Twelve months later, the condition flared up once more, and during my visit, I glanced (with the good eye!) at my unattended notes and saw he had mentioned my knowledge about the MS link. But he still didn’t want to discuss the elephant in the room.

Six months later, I had another flare up and never bothered to see the eye specialist. Instead I got a referral to a neurologist and had my first (extremely expensive) private MRI, which was inconclusive.

Despite this lack of diagnosis, everything I was reading indicated there were not many other causes of ON and they had been ruled out in my case (I had not contracted a rare tropical disease – nor syphilis!) so I began to treat my health with suspicion until proved otherwise. I decided to become the healthiest person who might have MS and turned to diet, supplements and other lifestyle changes.

During this same time period, I had also returned to paid work, gradually increasing to full-time, with managerial responsibilities, a long commute, a busy family and care of my aging father. The whole machine was working toward my next MileStone.

In June 2000, a changed MRI (my third) following some numbness in the sole of my right foot, led to an official diagnosis of mild relapsing/remitting Multiple Sclerosis. While those around me were shocked by this (especially those who had thought it “all in her mind!”), I was actually delighted! After five years with a question-mark hanging over me, I now knew for sure what I was dealing with.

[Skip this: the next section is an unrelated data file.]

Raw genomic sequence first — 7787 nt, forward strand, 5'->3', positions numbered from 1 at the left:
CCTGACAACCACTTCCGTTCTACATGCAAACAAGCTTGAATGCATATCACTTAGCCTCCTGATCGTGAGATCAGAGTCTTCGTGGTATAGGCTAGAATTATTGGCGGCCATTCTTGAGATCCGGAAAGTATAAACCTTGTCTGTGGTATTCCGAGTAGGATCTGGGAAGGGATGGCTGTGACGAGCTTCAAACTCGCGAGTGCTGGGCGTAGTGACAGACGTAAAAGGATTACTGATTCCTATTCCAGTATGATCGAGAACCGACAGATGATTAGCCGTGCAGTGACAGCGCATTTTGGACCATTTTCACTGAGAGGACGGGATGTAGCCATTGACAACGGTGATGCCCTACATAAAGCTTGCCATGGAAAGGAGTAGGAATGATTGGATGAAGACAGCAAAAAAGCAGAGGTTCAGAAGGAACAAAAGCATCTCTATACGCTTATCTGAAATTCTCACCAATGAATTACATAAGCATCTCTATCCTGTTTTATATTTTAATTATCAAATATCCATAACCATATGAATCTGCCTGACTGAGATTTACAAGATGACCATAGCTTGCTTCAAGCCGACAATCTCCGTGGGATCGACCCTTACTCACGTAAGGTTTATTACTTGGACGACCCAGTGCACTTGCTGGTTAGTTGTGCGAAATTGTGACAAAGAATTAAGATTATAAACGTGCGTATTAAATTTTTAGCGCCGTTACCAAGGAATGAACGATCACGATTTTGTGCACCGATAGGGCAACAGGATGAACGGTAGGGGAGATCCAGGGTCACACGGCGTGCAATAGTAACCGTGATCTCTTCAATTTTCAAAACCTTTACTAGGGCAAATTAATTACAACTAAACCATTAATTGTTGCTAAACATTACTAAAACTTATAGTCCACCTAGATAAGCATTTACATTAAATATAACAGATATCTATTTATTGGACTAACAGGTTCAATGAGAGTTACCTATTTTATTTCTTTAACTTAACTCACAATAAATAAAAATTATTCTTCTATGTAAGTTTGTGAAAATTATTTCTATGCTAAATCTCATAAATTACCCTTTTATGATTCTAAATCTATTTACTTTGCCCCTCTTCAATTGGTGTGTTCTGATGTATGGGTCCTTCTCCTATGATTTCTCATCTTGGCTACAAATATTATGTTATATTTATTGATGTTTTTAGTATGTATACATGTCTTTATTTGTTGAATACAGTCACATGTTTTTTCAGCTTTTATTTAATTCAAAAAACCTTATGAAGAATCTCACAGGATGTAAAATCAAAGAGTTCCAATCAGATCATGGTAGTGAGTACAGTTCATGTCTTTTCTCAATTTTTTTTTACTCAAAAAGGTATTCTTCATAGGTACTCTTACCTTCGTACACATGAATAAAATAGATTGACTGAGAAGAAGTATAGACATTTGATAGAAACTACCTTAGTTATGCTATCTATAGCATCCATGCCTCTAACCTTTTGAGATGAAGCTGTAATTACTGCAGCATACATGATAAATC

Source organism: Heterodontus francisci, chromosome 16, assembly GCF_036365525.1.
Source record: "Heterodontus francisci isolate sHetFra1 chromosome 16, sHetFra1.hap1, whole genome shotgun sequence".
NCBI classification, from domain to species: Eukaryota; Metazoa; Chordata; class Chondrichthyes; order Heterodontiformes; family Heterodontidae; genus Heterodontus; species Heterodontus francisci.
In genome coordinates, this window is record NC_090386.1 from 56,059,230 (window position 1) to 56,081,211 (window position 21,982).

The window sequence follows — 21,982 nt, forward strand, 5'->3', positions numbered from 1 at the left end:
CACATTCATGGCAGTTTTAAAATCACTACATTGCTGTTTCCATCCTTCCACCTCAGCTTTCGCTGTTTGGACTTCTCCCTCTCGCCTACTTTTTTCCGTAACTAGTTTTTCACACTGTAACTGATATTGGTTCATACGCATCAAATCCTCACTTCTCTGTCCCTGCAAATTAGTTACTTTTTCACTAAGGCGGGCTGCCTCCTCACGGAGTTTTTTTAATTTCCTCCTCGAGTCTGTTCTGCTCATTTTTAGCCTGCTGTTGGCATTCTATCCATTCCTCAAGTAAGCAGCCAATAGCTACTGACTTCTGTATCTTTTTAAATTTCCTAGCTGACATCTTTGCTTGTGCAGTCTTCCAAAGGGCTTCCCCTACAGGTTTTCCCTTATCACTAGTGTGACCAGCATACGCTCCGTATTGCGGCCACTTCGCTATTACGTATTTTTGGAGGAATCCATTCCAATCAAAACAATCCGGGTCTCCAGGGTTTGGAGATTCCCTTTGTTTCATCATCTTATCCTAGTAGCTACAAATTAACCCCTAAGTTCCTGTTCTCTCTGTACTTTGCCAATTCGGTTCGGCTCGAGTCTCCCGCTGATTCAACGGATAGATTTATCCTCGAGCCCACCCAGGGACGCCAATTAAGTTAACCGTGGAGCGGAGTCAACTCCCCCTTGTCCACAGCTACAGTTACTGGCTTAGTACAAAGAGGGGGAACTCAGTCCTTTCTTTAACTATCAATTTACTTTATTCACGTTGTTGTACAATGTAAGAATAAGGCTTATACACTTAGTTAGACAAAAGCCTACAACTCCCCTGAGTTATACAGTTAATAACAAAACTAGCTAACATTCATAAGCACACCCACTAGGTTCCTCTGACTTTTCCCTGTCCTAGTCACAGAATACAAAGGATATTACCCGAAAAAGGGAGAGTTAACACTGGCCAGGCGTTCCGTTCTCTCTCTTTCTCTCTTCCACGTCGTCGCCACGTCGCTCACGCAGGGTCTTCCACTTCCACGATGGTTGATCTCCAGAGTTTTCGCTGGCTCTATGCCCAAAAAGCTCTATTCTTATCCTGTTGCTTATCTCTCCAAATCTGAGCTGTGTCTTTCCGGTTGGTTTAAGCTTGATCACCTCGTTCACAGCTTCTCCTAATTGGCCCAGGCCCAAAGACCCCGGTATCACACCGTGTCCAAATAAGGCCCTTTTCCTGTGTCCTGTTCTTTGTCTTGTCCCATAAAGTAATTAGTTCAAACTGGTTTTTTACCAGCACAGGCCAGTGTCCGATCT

The fatigue associated with MS is relentless, incomprehensible to those without it and is not compatible with the lifestyle I was leading. In the first week of September 2000, as the Olympics commenced in Sydney, my world crashed around me. I slept for much of the following six weeks and was still unfit for work six weeks after that. I even struggled to find the energy to read!

I resigned from my perfect job as retail manager at the Shop in the head office of NMAA (now ABA) and found myself making great changes to manage my health – including commencing Betaferon treatment – administered by self injection every second day. My doctor’s certificate for my employer stated I was unlikely to be fit for full time work again!